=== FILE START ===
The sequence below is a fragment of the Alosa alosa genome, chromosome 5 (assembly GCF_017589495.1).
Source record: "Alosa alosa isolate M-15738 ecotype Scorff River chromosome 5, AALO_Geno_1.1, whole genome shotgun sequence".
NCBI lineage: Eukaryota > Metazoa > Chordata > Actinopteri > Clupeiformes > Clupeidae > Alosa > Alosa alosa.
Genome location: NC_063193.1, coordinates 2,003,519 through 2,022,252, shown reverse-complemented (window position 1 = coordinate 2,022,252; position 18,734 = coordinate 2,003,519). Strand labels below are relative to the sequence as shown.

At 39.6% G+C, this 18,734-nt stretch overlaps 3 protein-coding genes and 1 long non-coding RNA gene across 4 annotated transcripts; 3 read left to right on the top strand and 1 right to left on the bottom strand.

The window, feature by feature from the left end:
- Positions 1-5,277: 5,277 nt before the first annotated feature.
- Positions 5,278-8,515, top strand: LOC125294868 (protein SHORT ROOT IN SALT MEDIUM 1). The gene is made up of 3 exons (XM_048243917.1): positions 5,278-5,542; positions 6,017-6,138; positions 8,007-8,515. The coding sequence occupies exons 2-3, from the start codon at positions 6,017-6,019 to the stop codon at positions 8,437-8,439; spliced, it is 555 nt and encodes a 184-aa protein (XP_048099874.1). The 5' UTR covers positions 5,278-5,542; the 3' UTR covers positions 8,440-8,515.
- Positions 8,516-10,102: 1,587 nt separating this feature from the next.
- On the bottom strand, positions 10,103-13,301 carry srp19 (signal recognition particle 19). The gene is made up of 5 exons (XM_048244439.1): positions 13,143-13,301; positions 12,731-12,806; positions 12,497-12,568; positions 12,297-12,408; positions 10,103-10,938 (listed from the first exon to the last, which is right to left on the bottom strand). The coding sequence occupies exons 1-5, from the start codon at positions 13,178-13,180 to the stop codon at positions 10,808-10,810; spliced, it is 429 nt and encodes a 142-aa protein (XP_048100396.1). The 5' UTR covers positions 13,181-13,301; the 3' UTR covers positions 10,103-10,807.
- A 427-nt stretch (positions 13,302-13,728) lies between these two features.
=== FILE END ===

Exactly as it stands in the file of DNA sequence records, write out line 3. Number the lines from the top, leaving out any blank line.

NCBI lineage: Eukaryota > Metazoa > Chordata > Actinopteri > Clupeiformes > Clupeidae > Alosa > Alosa alosa.